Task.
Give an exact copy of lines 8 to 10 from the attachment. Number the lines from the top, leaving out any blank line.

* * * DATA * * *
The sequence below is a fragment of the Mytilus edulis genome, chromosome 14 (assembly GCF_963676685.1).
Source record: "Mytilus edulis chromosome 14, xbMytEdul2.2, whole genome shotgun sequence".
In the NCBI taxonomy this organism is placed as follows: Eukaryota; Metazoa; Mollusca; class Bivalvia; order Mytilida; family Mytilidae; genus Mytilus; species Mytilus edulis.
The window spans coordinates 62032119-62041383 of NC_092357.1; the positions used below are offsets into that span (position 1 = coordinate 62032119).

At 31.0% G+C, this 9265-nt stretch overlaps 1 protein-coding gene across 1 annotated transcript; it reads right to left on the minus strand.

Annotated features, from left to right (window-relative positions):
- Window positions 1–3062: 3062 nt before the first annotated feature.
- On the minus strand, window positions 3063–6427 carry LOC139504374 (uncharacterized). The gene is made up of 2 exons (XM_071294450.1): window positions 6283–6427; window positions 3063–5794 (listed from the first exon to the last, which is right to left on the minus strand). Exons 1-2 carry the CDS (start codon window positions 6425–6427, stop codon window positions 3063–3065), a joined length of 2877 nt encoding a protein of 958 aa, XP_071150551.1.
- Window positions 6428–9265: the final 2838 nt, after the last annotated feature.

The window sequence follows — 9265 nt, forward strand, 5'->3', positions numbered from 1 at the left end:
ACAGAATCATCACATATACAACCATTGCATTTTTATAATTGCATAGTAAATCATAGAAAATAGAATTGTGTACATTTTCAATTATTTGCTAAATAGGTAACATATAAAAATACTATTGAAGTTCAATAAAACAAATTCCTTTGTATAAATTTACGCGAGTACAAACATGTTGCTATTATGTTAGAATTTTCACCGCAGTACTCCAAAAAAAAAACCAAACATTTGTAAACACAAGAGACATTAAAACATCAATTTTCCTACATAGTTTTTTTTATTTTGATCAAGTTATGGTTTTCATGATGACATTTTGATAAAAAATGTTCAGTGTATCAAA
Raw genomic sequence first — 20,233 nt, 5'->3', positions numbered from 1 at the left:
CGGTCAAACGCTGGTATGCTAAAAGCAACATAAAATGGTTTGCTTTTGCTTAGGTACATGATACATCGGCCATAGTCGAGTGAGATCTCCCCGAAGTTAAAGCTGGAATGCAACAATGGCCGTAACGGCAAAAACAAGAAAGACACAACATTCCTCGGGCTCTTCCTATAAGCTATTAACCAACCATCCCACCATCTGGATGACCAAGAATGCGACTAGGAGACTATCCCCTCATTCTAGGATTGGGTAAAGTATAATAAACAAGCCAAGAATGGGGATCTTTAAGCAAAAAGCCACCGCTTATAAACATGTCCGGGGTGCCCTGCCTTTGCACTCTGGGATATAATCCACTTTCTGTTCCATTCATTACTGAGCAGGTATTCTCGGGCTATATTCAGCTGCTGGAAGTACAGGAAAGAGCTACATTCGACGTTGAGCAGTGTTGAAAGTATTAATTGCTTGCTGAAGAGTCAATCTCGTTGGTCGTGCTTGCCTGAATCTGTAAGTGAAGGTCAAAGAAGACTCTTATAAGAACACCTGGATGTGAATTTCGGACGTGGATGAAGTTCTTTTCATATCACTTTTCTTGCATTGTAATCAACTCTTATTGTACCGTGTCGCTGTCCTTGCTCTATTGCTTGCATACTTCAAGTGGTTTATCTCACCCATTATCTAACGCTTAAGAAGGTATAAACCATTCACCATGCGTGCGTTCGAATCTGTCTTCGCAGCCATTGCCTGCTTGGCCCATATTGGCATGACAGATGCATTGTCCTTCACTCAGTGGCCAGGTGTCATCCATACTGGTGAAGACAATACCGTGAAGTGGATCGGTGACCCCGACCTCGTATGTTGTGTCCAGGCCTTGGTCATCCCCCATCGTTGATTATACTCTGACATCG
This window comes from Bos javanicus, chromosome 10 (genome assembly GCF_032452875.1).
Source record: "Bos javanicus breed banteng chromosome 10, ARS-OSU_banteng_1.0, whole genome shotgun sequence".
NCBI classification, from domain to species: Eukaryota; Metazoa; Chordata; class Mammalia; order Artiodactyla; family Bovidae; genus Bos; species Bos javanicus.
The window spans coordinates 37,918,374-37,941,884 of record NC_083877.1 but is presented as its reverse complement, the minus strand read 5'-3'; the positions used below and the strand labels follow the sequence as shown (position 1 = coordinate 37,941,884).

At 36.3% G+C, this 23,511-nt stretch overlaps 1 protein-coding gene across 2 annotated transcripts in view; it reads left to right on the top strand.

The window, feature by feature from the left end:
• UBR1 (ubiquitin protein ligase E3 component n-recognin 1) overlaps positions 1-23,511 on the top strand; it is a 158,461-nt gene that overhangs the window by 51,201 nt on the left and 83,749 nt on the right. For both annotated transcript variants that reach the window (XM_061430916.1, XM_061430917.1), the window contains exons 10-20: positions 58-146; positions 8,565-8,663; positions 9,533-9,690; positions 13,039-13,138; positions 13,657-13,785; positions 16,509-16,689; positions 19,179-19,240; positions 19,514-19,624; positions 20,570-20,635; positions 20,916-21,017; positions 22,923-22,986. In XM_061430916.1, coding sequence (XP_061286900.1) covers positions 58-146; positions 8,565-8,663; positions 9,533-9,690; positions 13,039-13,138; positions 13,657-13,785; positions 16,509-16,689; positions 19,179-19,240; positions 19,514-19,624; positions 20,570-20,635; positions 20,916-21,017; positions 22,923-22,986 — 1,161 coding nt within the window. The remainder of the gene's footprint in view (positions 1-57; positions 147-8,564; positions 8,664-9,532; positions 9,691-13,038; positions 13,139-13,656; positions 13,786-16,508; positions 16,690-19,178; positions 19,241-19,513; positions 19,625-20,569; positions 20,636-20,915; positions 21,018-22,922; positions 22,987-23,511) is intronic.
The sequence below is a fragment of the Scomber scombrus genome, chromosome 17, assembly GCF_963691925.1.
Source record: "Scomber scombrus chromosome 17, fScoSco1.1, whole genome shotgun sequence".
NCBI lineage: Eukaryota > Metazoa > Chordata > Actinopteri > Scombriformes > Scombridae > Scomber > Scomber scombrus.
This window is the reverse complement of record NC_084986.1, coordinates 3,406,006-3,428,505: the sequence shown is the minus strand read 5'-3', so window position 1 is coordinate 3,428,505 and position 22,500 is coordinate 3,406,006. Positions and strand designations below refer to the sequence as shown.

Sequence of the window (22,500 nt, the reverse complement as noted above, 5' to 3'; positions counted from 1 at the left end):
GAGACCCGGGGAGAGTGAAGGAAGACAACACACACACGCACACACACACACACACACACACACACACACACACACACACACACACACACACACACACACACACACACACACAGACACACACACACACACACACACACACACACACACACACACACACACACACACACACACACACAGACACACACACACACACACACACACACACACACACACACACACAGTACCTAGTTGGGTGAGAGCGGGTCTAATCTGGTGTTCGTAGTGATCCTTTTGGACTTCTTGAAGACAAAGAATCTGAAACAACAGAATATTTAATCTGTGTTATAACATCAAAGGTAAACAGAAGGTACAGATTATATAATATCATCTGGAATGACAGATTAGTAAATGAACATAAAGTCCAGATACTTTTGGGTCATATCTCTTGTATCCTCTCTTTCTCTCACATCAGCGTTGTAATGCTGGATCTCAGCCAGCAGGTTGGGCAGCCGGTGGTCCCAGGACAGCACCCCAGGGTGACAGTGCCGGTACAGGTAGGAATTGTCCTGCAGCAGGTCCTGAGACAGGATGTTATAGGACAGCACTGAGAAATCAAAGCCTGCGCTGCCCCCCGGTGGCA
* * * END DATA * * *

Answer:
- On the minus strand, window positions 3063–6427 carry LOC139504374 (uncharacterized). The gene is made up of 2 exons (XM_071294450.1): window positions 6283–6427; window positions 3063–5794 (listed from the first exon to the last, which is right to left on the minus strand). Exons 1-2 carry the CDS (start codon window positions 6425–6427, stop codon window positions 3063–3065), a joined length of 2877 nt encoding a protein of 958 aa, XP_071150551.1.
- Window positions 6428–9265: the final 2838 nt, after the last annotated feature.

The window sequence follows — 9265 nt, forward strand, 5'->3', positions numbered from 1 at the left end: